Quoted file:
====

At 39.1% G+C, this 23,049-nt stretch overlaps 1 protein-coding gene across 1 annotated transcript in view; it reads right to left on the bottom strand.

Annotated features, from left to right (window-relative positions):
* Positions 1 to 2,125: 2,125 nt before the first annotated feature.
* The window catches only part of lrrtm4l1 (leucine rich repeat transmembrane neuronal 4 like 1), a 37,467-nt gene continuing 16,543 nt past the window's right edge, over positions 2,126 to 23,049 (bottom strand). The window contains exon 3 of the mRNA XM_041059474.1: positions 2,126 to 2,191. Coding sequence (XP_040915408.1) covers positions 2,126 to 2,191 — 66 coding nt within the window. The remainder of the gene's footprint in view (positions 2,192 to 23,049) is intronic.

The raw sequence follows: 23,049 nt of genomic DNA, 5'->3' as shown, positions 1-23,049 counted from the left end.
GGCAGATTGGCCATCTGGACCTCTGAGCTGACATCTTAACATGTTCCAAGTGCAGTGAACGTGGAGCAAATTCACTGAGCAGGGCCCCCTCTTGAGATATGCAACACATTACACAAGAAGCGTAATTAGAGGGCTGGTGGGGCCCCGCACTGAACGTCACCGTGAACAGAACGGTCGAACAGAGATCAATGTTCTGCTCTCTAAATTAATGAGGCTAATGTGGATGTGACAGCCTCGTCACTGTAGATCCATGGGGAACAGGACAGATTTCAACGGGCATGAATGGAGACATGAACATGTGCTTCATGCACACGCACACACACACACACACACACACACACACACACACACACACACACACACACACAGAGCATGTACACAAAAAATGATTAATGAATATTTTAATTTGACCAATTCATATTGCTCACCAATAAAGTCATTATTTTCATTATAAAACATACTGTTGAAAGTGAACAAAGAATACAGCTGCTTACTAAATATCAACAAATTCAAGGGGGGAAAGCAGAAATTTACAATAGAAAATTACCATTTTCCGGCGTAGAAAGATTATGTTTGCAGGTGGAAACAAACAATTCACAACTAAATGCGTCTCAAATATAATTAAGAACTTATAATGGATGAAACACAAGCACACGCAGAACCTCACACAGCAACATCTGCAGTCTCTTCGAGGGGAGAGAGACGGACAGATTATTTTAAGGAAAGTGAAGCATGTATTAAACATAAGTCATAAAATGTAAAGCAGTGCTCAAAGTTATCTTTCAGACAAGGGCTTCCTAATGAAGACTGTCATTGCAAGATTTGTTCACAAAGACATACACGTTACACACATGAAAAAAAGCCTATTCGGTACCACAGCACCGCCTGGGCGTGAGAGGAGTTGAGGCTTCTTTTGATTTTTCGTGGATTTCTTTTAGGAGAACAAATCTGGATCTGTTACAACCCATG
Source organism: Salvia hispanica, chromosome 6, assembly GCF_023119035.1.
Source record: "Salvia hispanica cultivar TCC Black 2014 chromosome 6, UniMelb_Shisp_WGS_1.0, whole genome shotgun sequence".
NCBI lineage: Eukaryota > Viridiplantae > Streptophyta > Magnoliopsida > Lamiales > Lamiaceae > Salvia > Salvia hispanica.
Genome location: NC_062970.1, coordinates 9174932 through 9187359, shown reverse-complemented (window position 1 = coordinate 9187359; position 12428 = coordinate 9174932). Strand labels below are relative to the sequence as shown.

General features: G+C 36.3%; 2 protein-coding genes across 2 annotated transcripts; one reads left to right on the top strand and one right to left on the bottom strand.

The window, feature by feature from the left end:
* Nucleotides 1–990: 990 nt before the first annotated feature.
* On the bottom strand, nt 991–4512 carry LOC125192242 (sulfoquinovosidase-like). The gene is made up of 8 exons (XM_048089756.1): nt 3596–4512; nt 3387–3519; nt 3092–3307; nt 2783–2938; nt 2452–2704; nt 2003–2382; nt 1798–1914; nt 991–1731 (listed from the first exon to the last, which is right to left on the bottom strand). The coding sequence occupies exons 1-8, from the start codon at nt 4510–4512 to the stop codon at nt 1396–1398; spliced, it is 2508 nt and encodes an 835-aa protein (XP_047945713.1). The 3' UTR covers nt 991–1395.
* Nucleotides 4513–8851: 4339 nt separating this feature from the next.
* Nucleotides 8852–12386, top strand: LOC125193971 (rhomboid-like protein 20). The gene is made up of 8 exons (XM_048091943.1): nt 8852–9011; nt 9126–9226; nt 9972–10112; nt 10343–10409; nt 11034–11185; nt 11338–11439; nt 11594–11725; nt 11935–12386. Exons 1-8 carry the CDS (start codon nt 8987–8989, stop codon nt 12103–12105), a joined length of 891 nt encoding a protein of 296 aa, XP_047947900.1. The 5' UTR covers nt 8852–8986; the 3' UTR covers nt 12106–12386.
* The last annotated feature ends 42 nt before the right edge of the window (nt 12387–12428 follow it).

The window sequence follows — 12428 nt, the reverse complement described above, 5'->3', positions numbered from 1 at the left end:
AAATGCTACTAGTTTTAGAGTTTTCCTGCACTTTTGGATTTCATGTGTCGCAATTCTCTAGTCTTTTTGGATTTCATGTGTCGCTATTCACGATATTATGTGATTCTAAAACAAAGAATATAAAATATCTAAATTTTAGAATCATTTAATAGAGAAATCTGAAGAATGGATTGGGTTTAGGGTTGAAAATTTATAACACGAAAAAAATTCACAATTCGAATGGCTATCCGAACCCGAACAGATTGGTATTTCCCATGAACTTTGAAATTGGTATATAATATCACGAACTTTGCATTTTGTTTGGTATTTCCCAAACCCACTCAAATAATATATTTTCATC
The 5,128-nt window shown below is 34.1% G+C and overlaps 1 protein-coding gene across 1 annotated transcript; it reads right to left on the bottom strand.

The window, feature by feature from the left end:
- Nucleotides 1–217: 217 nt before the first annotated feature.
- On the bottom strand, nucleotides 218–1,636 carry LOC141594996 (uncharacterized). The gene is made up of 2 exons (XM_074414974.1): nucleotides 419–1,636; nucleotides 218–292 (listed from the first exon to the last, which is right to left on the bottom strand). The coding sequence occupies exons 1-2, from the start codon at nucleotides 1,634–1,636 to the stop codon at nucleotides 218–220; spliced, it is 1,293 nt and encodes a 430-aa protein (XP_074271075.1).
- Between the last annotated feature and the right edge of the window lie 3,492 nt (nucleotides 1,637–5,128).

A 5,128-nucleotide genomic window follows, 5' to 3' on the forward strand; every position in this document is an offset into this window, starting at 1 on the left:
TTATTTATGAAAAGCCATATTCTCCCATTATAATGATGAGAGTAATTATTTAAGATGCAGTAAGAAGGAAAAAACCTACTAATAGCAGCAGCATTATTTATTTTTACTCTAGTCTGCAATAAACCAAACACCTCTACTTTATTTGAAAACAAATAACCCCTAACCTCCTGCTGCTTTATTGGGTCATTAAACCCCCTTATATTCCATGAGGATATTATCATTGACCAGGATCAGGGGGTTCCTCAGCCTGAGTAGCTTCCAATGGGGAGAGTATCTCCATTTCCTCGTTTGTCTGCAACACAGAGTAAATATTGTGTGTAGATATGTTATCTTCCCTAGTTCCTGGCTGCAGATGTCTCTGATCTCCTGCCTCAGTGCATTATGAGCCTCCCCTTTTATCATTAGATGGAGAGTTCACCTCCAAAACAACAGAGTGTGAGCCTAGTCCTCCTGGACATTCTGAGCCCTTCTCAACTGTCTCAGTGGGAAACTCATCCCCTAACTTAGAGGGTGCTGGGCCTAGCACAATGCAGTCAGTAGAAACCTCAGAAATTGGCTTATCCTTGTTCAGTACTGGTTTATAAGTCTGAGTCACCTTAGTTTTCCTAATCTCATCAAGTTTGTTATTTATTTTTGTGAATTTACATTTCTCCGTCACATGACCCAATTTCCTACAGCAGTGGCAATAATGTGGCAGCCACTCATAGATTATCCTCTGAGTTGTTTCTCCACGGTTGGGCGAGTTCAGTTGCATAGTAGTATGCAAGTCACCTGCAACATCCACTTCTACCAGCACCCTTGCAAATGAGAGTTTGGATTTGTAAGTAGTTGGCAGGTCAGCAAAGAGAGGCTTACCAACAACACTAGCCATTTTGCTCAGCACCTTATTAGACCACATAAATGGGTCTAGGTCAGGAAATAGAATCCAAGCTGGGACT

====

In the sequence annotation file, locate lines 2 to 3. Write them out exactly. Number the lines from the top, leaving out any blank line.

Annotated features, from left to right (window-relative positions):
* Positions 1 to 2,125: 2,125 nt before the first annotated feature.